Occupational Licensing Laws Hurt Patients and Increase Health Care Costs
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Occupational Licensing Laws Hurt Patients and Increase Health Care Costs

Nurse practitioners and physician assistants provide valuable medical care to oftentimes underserved communities at a lower cost.  

The United States is expected to face a shortage of 46,000 to 90,000 physicians by 2025. In rural communities, the shortage is already here—while 20 percent of Americans live in rural communities, only 10 percent of all doctors practice in them.

One potential solution is to decrease physician’s monopoly over primary care by increasing the autonomy and scope of nurse practitioners (NPs) and physician assistants (PAs). Non-physician health care providers deliver medical services that people would otherwise go without or would pay much more for, especially in rural areas where doctors are few and far between. NPs and PAs can increase competition in areas with few doctors and put downward pressure on prices for routine procedures.

Nurse practitioners are registered nurses, with either a master’s degree or clinical doctorate degrees, who are qualified to diagnose and treat diseases and prescribe medication. Physician assistants also have a master’s degree and usually work underneath a doctor as part of team-based medicine. They can review lab results, conduct physical examinations, and take medical histories. Both NPs and PAs must be nationally certified and licensed by the state.

Increasing the use of these non-physician providers is one recommendation from a Mercatus Center working paper, co-authored by former dean of Harvard Medical School Jeffery S. Flier and Jared Rhoads, research project manager at The Dartmouth Institute for Health Policy and Clinical Practice. In addition to greatly benefitting underserved communities, Dr. Flier told Reason that PAs and NPs can contribute to better medical care overall by allowing physicians to “operate at the ‘top of their licenses,’ spending more time doing the things others in the care team cannot, and handing off various tasks where appropriate to those who can complete them effectively at the top of their license. This would increase the efficiency of care delivery, which is viewed by all as a goal.”

The Flier and Rhoads recommendations have gradually caught on across the US, with most states now allowing NPs and PAs to prescribe medication. For example, before 1980 only two states allowed PAs to write prescriptions for controlled substances. Today, PAs can prescribe in all states but Florida and Kentucky and NPs can prescribe controlled substances in all states but Florida. Oftentimes, this license to write prescriptions still must be supervised by a physician.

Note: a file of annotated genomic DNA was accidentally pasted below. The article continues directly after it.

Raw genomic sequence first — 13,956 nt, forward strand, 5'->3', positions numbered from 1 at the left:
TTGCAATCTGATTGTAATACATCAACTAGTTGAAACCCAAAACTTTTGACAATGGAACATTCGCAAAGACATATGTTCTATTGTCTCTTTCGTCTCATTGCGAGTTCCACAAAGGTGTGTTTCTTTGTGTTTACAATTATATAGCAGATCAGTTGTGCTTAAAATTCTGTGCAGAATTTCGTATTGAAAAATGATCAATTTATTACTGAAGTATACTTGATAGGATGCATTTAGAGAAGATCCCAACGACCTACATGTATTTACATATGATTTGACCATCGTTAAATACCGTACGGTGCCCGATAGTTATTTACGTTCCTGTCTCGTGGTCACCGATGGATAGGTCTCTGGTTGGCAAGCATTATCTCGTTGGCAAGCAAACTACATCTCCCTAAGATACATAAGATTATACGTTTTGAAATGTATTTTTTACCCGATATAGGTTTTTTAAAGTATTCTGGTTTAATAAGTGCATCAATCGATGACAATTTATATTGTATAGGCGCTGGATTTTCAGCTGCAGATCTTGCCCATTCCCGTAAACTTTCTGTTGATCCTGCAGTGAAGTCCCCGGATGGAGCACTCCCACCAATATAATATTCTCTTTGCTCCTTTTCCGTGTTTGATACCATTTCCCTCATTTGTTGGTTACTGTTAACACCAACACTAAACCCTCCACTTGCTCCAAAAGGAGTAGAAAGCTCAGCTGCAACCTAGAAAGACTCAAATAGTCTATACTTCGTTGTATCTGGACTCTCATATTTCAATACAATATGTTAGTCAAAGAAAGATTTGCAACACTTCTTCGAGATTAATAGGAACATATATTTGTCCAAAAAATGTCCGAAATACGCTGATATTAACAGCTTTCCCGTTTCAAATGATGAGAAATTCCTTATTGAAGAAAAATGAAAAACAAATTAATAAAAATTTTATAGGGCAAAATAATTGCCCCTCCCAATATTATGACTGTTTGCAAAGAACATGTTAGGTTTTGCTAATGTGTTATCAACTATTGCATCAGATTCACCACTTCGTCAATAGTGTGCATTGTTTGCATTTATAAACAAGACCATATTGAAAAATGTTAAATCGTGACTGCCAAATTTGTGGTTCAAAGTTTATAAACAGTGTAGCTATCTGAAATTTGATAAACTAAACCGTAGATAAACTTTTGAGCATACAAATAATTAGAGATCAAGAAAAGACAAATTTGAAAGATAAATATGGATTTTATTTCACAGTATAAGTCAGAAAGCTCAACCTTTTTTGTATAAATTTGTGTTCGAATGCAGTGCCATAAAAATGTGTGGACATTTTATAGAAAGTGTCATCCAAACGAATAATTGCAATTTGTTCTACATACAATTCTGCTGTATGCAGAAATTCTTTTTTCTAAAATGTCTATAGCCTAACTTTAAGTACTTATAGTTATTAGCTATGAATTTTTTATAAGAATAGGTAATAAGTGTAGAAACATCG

Another Mercatus study conducted by Edward J. Timmons, an associate economics professor at Saint Francis University, looked at Medicaid claims in states with broad and restrictive PA and NP laws between 1999 and 2012. Timmons found that expanded scope of PA practice is associated with a $109-$133 decrease in outpatient Medicaid claims, without negatively impacting access to care. A study in the Journal of Law and Economics found similar results for NPs—more restrictive laws were associated with a 3-to-16 percent increase in the price of children’s wellness visits.

While beneficial to consumers, relaxing occupational licensing laws for NPs and PAs can hurt physicians’ bottom lines. The same study in the Journal of Law and Economics found that less restrictive licenses reduce physician salaries.

“Physician groups have historically had significant political clout with policymakers,” Timmons told Reason. “Opposition from physicians groups may block or significantly slow reform.”

Last month, Virginia finally passed legislation to allow NPs to practice without a supervising physician. Before the bill, NPs paid upwards of $500 for a collaborative practice agreement with a doctor. Collaborative physicians are typically collaborative in name only—NPs pay for their service to overcome a regulatory hurdle, not to get needed advice. Doctors can only supervise six NPs at a time which puts a severe cap on the supply of medical care.

The bill originally would have relived NPs of the collaborative requirement after six months of full-time work. By the time the bill was signed by the governor, the requirement had been raised to five years of clinical experience. The Medical Society of Virginia took credit for the increase in required experience.

Despite lobbying from state and national doctor groups, the gradual trend in the U.S. is to relax occupational licensing laws for NPs and PAs and recognize them as a reputable and affordable alternative to primary care physicians. Legislation just signed by the governor in South Carolina will increase the scope of NPs, and Mississippi removed a two-person limit on the number of PAs a physician can supervise last year. The American Academy of PAs stated that 16 states recently made improvements to PA practice.

It is important that medical licenses are included in any occupational licensing debate. Freeing NPs and PAs from restrictions will increase the supply of primary care and reduce costs. States like Florida and Kentucky with the most burdensome licensing would be wise to give nurse practitioners and physician assistants the freedom to do what they have been trained to do—without giving doctors any extra political favors.